Altoona Mirror, January 31, 2001 : Front Page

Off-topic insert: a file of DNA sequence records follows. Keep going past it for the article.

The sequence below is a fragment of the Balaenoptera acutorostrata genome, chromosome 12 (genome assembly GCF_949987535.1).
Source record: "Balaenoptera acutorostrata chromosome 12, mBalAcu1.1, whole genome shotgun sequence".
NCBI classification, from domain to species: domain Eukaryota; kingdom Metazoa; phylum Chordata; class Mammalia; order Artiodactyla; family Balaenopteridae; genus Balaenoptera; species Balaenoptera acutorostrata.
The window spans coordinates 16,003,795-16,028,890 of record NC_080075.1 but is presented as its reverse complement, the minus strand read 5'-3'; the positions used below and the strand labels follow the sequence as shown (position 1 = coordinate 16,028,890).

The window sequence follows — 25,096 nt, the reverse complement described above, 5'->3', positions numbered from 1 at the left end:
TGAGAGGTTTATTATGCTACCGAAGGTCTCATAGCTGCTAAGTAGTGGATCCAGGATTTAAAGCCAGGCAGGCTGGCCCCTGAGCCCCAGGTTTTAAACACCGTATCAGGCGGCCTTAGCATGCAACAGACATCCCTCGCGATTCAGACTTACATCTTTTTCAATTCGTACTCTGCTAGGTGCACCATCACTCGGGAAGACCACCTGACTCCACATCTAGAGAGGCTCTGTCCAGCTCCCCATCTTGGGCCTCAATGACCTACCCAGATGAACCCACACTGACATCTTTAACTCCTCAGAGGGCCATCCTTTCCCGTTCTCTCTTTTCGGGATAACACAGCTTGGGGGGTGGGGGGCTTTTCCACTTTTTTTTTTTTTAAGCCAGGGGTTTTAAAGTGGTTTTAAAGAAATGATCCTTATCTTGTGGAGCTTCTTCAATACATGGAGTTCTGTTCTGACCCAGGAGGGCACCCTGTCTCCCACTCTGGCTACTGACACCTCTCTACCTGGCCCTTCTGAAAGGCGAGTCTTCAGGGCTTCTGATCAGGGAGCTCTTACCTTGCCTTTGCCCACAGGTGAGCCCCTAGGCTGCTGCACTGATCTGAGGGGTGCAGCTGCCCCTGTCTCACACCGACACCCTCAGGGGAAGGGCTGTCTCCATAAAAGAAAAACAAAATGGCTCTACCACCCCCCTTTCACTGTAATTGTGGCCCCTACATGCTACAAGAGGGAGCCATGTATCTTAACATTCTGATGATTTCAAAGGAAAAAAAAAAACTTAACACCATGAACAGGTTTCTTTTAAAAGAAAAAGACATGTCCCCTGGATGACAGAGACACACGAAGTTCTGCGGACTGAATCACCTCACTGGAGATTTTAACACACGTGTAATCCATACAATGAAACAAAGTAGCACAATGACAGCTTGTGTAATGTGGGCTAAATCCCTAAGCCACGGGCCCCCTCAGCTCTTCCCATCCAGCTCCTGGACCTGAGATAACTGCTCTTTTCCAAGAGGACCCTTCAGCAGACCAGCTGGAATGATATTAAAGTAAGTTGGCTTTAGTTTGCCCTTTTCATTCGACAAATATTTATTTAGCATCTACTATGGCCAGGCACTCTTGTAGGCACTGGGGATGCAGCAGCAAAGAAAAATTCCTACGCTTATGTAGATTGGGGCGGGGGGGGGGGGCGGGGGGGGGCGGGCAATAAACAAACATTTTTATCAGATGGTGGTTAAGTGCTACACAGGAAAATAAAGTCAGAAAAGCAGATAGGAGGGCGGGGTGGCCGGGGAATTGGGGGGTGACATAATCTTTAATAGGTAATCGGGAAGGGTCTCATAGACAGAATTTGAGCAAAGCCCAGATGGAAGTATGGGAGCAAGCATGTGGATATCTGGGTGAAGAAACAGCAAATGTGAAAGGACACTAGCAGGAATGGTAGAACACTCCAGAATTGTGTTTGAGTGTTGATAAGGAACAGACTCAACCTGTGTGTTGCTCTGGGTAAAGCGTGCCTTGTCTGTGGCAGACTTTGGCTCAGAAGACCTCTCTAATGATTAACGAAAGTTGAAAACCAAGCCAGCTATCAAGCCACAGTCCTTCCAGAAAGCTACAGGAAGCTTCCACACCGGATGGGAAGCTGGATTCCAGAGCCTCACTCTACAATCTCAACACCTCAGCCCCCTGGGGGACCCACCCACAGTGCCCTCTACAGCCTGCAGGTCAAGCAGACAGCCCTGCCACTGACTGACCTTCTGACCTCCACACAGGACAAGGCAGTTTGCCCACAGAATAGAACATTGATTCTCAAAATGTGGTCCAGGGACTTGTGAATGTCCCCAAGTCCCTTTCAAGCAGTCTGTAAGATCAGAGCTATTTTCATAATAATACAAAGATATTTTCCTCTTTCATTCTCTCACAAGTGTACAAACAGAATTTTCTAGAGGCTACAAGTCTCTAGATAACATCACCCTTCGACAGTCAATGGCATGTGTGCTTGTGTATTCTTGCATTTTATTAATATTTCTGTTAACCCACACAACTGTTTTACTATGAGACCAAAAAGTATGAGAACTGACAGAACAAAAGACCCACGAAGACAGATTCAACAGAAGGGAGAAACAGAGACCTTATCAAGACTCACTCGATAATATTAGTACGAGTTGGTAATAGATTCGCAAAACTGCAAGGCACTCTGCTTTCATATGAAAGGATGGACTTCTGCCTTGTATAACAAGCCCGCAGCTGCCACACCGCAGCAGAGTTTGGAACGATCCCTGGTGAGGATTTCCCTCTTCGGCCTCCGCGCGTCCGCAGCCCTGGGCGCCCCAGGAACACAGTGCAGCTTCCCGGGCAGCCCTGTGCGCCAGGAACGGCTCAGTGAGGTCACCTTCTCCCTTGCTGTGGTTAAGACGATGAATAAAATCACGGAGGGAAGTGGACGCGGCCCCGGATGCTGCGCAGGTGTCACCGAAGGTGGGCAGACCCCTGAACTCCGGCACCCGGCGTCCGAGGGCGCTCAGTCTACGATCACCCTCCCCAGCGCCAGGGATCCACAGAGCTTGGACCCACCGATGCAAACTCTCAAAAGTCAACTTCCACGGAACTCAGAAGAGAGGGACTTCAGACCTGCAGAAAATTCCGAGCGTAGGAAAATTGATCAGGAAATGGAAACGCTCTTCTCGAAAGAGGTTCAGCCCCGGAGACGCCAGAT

Publication: Altoona Mirror January 31, 2001